Letter from the Editor

Internationalization & Growth

Sebastian Kortmann

Being closely linked to each other, internationalization and growth denote two keywords often brought up in these days. Companies in the chemical industry increasingly explore business opportunities beyond their existing business segments, enter emerging markets in fast-growing countries and establish strategic alliances with foreign partners. They understood that going international not only provides a potential source of competitive advantage, but also enables sustainable organizational growth.
Transferring this idea to our journal, we are proud to announce that Mattia Bianchi and Federico Frattini, two of our colleagues from Sweden and Italy, will join the editorial board of the Journal of Business Chemistry. Mattia Bianchi is assistant professor of business administration at the Stockholm School of Economics and research fellow at the Institute of Management, Sant’Anna School of Advanced Studies in Pisa. Federico Frattini is assistant professor at Politecnico di Milano. Both have published several articles on innovation and technology management, international businesses and open innovation in leading journals, such as Journal of Product Innovation Management, Journal of International Business Studies, or California Management Review.
This issue of the Journal of Business Chemistry is to welcome Mattia Bianchi and Federico Frattini as international editors and comprises the following articles from Japan, Finland, Mexico, and Switzerland.
In their research paper “Optimal Ambidexterity and Exploration Valuableness” Osamu Suzuki and David Methe examine how short-term and long-term trade-offs can be balanced in pharmaceutical product development. Their study is based on an empirical analysis of resource allocation patterns for 231 new pharmaceutical products and their economic value. They find that pharmaceutical companies realize a higher exploration degree of valuableness and, thus, an optimal level of ambidexterity by allocating about 1.5 times more resources to exploitative products than to exploratory ones.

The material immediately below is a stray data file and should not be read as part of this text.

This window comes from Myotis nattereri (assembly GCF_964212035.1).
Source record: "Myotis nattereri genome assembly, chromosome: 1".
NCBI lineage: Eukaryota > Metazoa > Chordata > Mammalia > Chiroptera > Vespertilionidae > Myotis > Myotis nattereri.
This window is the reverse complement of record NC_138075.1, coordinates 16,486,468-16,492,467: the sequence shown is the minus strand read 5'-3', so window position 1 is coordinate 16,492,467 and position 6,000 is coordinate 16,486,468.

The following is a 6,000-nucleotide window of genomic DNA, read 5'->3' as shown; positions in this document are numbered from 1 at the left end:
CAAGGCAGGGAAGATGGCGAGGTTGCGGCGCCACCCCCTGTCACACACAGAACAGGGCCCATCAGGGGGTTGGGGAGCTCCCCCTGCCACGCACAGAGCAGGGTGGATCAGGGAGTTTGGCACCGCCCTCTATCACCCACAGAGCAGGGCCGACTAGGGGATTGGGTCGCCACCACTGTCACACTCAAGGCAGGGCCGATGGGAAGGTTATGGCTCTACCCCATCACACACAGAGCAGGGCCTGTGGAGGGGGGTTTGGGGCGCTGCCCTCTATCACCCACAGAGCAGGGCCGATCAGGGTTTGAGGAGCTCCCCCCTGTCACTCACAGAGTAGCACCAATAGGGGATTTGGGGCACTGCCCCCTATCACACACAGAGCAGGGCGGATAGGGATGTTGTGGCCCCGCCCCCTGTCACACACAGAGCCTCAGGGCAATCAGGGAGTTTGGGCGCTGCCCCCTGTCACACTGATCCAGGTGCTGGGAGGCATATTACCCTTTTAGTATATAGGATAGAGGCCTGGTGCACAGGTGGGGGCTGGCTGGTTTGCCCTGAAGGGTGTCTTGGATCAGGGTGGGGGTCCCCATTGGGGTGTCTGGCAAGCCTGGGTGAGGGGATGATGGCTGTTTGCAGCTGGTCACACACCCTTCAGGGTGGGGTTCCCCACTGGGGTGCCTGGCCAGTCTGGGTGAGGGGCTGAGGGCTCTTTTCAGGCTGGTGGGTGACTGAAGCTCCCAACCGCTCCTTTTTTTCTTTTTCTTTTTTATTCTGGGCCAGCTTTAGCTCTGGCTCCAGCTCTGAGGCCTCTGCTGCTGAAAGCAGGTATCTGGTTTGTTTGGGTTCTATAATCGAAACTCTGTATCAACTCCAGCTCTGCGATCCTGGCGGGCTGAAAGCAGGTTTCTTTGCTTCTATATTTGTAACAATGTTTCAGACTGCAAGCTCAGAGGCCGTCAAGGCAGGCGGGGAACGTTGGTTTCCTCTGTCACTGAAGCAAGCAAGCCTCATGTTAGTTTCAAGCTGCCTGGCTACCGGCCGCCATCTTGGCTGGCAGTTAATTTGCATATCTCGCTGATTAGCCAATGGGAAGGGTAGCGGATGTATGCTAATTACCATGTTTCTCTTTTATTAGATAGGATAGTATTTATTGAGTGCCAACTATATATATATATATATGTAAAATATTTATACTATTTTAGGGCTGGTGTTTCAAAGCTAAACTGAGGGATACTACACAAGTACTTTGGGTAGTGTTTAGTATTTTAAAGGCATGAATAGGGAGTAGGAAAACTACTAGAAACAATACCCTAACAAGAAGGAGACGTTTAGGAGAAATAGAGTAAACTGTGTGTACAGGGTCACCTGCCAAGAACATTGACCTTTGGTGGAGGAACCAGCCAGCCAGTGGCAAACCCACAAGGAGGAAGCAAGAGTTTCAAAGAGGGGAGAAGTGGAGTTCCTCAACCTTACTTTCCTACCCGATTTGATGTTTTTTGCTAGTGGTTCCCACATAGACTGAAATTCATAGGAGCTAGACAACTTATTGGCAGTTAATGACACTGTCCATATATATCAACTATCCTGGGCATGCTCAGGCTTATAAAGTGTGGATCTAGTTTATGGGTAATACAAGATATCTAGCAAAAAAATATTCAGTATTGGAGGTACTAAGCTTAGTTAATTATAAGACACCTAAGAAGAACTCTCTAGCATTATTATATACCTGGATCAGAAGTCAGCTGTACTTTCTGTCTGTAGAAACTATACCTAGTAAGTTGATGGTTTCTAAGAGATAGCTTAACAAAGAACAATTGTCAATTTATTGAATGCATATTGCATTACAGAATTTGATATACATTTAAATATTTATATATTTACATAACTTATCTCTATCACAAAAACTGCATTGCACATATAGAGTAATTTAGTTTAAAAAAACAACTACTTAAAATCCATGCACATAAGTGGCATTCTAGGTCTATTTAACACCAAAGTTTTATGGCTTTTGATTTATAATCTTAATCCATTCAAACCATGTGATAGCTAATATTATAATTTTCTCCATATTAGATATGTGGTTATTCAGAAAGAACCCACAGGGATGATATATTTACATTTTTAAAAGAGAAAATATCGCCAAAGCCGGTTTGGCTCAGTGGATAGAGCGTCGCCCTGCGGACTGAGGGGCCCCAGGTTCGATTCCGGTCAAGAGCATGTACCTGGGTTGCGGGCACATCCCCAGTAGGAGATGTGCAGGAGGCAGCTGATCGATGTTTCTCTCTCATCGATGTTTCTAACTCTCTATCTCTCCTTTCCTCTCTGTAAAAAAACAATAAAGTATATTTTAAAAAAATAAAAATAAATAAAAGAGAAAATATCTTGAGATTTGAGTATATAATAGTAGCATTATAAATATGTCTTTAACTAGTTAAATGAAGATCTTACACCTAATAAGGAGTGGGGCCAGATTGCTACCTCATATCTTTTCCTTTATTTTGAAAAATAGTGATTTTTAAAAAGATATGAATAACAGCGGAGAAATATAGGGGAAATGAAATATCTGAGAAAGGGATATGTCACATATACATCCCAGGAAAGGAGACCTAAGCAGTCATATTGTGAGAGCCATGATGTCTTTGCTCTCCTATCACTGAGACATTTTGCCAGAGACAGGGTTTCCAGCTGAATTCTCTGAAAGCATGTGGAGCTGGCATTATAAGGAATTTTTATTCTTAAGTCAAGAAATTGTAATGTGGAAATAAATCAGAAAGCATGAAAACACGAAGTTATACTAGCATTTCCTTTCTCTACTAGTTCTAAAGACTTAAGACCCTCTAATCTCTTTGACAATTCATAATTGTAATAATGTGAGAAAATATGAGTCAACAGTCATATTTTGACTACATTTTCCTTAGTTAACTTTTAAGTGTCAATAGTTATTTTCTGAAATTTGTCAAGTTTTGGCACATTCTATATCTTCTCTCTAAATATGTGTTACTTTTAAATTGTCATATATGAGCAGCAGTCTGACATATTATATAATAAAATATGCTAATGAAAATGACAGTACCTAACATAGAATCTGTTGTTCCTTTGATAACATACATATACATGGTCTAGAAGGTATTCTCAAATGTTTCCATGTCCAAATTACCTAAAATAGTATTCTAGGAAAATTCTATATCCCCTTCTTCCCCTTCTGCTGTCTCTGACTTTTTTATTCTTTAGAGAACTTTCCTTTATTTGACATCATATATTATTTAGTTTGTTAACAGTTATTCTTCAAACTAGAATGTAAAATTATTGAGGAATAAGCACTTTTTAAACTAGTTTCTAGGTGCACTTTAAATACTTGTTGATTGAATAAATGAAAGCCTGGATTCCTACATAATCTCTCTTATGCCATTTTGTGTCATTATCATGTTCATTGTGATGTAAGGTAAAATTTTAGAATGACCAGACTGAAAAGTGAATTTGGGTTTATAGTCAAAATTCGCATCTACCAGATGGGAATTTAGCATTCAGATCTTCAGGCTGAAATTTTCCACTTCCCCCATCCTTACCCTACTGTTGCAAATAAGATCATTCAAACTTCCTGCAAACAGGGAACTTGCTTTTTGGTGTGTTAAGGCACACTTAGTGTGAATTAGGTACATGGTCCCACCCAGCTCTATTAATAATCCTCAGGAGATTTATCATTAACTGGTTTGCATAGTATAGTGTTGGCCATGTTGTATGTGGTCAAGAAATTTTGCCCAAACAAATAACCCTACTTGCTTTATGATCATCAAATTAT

Anne Toppinen and Meri Siljama, then, analyze the impact of the Lead Market Initiative (LMI) on bio-based products by means of a qualitative case study. The LMI is an EU initiative and denotes an innovative platform for advancing the knowledge-based bio-economy in Europe. In this study, the researchers seek to identify the main challenges and opportunities of the LMI, to compare these results with other EU initiatives and to clarify if the LMI addresses relevant challenges adequately. They close with a detailed juxtaposition of opportunities and challenges, as well as identify important areas for improvement.
In our practitioner´s section, Álvaro Pedroza Zapata and Sara Ortiz Cantú elaborate on chemical formulation. They present potential sources of information related with technological intelligence in the design of chemical formulations and describe how technology maps can support the integration of technology strategies. Moreover, they provide an overview of relevant scientific databases in in connection with chemical formulation.
In their article “Working Capital Management in the Swiss Chemical Industry” Stefan Seeger, Alwin Locker, and Christian Jergen assess Swiss chemical and pharmaceutical companies with regard to their working capital management. While their analysis reveals that an optimized working capital management may play an important role for a firm’s competitiveness, the authors particularly emphasize the commitment and awareness of the management as key drivers of a successful working capital management.
Now, please enjoy reading the second issue of the eighth volume of the Journal of Business Chemistry. We would like to thank all authors and reviewers who have contributed to this new issue. If you have any comments or suggestions, please do not hesitate to send us an email at contact@businesschemistry.org.



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